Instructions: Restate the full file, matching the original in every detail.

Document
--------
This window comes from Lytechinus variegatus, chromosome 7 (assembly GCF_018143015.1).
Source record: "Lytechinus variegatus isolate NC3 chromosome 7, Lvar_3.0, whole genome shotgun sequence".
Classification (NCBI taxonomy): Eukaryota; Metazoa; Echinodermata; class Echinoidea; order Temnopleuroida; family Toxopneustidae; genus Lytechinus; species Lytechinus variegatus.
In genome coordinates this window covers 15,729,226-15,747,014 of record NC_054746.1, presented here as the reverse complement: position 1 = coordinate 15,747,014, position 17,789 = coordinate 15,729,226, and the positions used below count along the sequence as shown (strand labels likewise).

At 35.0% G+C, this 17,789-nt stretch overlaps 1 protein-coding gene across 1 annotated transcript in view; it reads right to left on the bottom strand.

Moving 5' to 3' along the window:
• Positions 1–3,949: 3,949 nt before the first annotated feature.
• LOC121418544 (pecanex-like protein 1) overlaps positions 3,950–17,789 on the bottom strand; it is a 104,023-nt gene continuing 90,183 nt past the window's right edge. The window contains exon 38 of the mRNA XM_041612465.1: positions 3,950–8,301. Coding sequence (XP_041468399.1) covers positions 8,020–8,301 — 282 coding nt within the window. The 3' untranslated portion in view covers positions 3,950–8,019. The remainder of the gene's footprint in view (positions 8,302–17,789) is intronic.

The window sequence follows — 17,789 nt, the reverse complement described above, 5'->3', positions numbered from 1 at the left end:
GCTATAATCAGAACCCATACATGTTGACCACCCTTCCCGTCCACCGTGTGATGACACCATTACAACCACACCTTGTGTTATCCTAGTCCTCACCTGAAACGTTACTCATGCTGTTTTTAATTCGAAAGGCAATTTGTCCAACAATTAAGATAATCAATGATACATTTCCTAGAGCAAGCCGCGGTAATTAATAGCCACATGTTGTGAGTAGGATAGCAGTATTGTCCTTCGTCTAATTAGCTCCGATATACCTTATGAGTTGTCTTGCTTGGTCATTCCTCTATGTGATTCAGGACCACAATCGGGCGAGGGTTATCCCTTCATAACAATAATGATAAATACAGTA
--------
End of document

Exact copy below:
This window comes from Lytechinus variegatus, chromosome 7 (assembly GCF_018143015.1).
Source record: "Lytechinus variegatus isolate NC3 chromosome 7, Lvar_3.0, whole genome shotgun sequence".
Classification (NCBI taxonomy): Eukaryota; Metazoa; Echinodermata; class Echinoidea; order Temnopleuroida; family Toxopneustidae; genus Lytechinus; species Lytechinus variegatus.
In genome coordinates this window covers 15,729,226-15,747,014 of record NC_054746.1, presented here as the reverse complement: position 1 = coordinate 15,747,014, position 17,789 = coordinate 15,729,226, and the positions used below count along the sequence as shown (strand labels likewise).

At 35.0% G+C, this 17,789-nt stretch overlaps 1 protein-coding gene across 1 annotated transcript in view; it reads right to left on the bottom strand.

Moving 5' to 3' along the window:
• Positions 1–3,949: 3,949 nt before the first annotated feature.
• LOC121418544 (pecanex-like protein 1) overlaps positions 3,950–17,789 on the bottom strand; it is a 104,023-nt gene continuing 90,183 nt past the window's right edge. The window contains exon 38 of the mRNA XM_041612465.1: positions 3,950–8,301. Coding sequence (XP_041468399.1) covers positions 8,020–8,301 — 282 coding nt within the window. The 3' untranslated portion in view covers positions 3,950–8,019. The remainder of the gene's footprint in view (positions 8,302–17,789) is intronic.

The window sequence follows — 17,789 nt, the reverse complement described above, 5'->3', positions numbered from 1 at the left end:
GCTATAATCAGAACCCATACATGTTGACCACCCTTCCCGTCCACCGTGTGATGACACCATTACAACCACACCTTGTGTTATCCTAGTCCTCACCTGAAACGTTACTCATGCTGTTTTTAATTCGAAAGGCAATTTGTCCAACAATTAAGATAATCAATGATACATTTCCTAGAGCAAGCCGCGGTAATTAATAGCCACATGTTGTGAGTAGGATAGCAGTATTGTCCTTCGTCTAATTAGCTCCGATATACCTTATGAGTTGTCTTGCTTGGTCATTCCTCTATGTGATTCAGGACCACAATCGGGCGAGGGTTATCCCTTCATAACAATAATGATAAATACAGTA